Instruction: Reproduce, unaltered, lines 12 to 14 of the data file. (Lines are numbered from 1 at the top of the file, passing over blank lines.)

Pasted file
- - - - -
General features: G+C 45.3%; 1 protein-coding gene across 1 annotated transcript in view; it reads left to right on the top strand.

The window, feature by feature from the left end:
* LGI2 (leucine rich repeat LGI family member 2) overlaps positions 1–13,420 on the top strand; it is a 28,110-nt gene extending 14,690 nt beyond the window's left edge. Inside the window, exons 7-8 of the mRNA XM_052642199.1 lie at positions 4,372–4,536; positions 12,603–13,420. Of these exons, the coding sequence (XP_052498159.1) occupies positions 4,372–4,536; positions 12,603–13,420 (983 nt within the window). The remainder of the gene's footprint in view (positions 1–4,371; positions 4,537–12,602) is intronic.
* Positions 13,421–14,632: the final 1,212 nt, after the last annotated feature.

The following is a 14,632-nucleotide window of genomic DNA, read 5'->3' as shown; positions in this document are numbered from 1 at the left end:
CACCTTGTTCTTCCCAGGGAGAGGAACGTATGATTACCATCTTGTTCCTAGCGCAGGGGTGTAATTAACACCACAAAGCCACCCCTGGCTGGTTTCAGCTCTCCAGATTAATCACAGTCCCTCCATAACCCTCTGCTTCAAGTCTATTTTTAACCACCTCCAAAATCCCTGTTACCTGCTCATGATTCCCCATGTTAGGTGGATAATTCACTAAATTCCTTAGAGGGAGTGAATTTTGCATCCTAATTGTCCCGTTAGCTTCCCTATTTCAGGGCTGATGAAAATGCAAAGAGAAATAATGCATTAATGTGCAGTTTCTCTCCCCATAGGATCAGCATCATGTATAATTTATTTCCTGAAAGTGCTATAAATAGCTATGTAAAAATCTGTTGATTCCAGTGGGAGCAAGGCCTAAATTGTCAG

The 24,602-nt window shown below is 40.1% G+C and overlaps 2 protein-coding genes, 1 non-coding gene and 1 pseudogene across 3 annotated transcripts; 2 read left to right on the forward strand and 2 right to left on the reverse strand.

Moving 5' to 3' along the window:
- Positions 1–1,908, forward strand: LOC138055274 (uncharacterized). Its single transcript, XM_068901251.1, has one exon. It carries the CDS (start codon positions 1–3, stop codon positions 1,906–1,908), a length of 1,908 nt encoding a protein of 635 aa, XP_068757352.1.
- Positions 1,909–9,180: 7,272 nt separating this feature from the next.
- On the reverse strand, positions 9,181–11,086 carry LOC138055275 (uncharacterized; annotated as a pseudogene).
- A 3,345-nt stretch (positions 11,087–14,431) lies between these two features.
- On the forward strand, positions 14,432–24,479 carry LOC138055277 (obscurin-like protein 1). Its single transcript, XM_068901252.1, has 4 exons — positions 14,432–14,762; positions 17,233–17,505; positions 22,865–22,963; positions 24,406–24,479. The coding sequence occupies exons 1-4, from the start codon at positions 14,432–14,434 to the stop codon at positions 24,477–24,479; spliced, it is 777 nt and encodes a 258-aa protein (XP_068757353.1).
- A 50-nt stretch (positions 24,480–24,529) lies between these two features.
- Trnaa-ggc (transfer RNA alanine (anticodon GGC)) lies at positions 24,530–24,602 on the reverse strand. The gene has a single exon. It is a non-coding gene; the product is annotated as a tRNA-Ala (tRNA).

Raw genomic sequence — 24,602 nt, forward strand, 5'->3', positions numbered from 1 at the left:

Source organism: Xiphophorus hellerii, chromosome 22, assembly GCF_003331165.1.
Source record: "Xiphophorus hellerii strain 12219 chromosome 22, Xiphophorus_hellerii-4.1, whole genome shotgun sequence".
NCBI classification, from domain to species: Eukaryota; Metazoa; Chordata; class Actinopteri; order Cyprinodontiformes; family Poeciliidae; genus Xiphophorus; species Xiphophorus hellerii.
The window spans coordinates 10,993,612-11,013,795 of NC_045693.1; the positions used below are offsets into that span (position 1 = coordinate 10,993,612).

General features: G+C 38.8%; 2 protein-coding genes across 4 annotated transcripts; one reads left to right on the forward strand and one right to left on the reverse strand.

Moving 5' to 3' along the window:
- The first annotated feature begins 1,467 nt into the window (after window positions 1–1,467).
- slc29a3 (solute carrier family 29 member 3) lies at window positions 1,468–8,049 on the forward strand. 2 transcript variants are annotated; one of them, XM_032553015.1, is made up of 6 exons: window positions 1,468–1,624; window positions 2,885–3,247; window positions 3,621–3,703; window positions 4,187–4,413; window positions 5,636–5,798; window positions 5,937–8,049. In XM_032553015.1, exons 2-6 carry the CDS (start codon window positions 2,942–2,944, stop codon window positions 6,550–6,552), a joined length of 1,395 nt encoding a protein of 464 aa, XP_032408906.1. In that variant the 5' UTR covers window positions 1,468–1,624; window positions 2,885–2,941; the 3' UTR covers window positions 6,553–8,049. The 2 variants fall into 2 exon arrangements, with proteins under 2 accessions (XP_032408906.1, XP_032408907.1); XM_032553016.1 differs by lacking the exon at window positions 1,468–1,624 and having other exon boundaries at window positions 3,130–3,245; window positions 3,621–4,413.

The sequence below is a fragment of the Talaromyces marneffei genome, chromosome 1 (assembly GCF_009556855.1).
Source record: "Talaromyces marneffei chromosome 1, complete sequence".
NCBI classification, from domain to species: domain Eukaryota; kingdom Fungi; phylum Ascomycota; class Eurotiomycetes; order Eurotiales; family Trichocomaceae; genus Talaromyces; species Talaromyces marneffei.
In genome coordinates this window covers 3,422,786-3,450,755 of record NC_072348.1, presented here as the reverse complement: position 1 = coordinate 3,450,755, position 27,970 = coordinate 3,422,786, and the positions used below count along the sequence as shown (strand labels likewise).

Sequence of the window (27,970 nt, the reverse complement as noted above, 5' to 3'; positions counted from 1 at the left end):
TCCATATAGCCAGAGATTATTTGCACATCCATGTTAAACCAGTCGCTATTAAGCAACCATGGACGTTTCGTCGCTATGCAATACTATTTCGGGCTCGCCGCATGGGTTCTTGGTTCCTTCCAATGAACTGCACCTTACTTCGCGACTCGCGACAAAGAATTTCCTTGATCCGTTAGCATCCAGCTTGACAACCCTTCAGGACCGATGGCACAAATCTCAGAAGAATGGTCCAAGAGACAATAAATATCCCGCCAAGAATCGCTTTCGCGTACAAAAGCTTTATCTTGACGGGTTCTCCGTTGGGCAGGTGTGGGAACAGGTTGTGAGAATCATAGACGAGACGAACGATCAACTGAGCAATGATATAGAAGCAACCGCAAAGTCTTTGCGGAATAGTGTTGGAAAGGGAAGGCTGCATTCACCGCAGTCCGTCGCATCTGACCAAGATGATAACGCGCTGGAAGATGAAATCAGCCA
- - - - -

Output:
- A 3,345-nt stretch (positions 11,087–14,431) lies between these two features.
- On the forward strand, positions 14,432–24,479 carry LOC138055277 (obscurin-like protein 1). Its single transcript, XM_068901252.1, has 4 exons — positions 14,432–14,762; positions 17,233–17,505; positions 22,865–22,963; positions 24,406–24,479. The coding sequence occupies exons 1-4, from the start codon at positions 14,432–14,434 to the stop codon at positions 24,477–24,479; spliced, it is 777 nt and encodes a 258-aa protein (XP_068757353.1).
- A 50-nt stretch (positions 24,480–24,529) lies between these two features.